TED = (LIBOR3 – TBILL) which can be rewritten as (LIBOR3 – TBILL) = (LIBOR3 – LIBOR0) + (LIBOR0 – TARGET) + (TARGET – TBILL) As just discussed, the middle term above, LIBOR0 – TARGET, is at the time of this writing back to usual values, so the bloated value for the TED spread must be coming from a combination of the first and last terms. Indeed on Friday, the spread between the 3-month and overnight LIBOR rate stood at 145 basis points: (LIBOR3 – LIBOR0) = 1.45 Why is the 3-month rate so much higher than the overnight rate? It certainly can’t be an expectation that the Fed’s target for the overnight fed funds rate is about to increase. If the Fed makes a move over the next 3 months (and it very well could), it would be for a decrease, not an increase, in the target. The LIBOR term spread must therefore be interpreted as some sort of a liquidity or risk premium. If I lend you funds overnight, I should have a pretty good idea of whether there’s some news coming within the next 24 hours that would prevent you from repaying. I may correctly judge that risk to be small. But over the next 3 months, who knows what might happen? If I were a risk-neutral lender, and I thought there was a 0.36% chance that a currently sound bank may go completely bankrupt over the next 90 days, I’d want a 145-basis point (annual rate) premium on the 3-month loan as compensation. If I were risk averse, I would require that 145-basis-point compensation even with a much lower probability of default.Or, it may be that I’m afraid I myself might be exposed to some severe credit event over the next 3 months, and would be better off keeping any extra cash in Treasuries rather than lending them 3 months unsecured. I would describe this consideration as a “liquidity premium” as opposed to a “risk premium”.If leading financial institutions are making these sorts of assessments of the probabilities of risk or liquidity needs, it bespeaks a very unsettled financial market that is apt to function poorly at channeling funds to any of the other inherently risky economic investments whose funding is vital for a functioning economy.But this risk/liquidity premium only accounts for half of the TED spread. The remainder is due to the gap between the fed funds target (currently 2.0%) and the yield on 3-month Treasuries (now under 1%). This is the other part of the “flight to quality” just discussed. But on the other hand, the (TARGET – TBILL) gap is also a deliberate choice of policy. The Fed could simply lower its target for the fed funds rate, and chase the T-bill rate down to zero, if it wanted.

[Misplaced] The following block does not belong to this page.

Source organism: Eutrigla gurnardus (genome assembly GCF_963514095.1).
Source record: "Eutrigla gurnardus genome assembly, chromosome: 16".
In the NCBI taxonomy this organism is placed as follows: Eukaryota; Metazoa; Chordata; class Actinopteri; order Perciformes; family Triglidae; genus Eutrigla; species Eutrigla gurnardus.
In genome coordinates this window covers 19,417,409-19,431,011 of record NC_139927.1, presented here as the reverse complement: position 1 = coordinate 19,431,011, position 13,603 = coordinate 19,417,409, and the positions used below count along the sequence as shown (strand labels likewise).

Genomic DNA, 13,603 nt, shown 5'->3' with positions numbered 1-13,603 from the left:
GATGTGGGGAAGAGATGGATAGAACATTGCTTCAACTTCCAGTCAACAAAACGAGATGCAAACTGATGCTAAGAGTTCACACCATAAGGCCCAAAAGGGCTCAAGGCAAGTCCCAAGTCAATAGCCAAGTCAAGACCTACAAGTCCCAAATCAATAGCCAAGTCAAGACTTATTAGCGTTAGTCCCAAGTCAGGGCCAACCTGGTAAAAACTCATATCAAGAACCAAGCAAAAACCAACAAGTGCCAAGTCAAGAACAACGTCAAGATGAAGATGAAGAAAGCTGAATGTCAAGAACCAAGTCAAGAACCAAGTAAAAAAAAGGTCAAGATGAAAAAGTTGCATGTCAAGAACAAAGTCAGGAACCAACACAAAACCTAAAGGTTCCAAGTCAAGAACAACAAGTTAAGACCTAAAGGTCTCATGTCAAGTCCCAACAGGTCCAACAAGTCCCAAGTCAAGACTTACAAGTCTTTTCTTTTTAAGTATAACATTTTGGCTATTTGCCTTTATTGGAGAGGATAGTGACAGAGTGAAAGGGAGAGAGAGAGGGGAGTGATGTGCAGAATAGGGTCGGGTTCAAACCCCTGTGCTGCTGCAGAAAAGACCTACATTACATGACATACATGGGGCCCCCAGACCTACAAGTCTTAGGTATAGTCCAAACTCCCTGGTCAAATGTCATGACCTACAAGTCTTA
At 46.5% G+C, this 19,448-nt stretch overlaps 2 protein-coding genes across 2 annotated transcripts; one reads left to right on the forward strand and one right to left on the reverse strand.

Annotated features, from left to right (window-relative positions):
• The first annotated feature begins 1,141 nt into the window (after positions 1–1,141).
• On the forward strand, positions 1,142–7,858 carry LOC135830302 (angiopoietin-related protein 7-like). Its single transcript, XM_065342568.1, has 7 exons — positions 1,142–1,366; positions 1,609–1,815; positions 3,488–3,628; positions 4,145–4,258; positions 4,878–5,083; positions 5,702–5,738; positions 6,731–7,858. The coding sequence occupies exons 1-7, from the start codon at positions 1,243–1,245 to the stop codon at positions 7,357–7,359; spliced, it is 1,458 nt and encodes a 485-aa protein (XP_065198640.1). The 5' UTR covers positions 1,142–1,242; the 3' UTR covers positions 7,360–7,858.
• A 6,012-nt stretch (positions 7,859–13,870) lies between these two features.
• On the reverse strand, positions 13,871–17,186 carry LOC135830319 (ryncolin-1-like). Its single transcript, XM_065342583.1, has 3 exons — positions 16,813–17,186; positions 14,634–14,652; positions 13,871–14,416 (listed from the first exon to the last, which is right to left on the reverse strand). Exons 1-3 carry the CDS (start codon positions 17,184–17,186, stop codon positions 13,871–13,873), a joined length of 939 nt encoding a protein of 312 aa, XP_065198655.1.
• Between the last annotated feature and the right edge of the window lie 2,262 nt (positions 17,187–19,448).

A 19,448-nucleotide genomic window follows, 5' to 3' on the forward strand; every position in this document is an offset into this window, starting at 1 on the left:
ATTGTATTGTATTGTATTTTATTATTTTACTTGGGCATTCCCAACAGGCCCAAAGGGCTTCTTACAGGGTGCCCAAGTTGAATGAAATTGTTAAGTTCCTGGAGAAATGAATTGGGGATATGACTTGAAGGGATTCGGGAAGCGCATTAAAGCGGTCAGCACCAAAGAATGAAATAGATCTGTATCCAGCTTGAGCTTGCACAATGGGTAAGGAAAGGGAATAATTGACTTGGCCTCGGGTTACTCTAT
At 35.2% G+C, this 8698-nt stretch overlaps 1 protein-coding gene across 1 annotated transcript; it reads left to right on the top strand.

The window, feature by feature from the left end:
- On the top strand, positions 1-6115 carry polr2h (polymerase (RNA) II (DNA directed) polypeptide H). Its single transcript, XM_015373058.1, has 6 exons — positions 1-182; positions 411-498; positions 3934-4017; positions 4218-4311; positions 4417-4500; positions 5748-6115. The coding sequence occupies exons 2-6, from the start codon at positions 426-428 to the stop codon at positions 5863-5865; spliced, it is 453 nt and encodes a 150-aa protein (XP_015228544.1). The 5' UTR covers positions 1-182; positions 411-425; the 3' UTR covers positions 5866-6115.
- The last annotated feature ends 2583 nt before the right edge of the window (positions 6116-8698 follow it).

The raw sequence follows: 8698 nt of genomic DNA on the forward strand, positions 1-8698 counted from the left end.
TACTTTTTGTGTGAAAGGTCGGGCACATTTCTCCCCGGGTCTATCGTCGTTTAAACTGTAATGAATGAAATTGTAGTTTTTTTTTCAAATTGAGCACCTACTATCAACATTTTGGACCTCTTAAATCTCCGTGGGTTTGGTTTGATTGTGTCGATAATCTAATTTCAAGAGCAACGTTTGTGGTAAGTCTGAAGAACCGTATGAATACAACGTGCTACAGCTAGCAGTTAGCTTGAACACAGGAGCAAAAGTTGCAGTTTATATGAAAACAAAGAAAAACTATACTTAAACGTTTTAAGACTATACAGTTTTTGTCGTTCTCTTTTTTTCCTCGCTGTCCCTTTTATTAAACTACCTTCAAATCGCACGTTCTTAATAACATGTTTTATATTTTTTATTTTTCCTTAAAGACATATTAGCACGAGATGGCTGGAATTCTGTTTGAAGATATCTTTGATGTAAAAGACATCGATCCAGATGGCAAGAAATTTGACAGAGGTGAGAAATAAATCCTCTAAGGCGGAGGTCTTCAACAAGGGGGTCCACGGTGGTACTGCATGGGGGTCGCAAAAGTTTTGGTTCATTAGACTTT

What’s the downside to that? Here’s the next shoe that could drop: the financial dislocations could lead to a perception by global investors that the U.S. is no longer a safe place to be putting their capital, which could add a currency crisis component to the present financial turmoil. Greg Mankiw notes this report:
China’s government moved to calm financial markets Thursday and denied a report that it had ordered mainland banks to curb lending to U.S. banks, a day after rumors of financial stability led to a run on a Hong Kong institution.
Calm again for the time being, I guess. But if a cut in the fed funds rate leads to rapid dollar depreciation and commodity inflation, it could be pulling the trigger on something even scarier than what we’ve seen so far.
Not an attractive set of options on the menu for the FOMC.
Originally published on September 28, 2008 at Econbrowser and reproduced here with the author’s permission.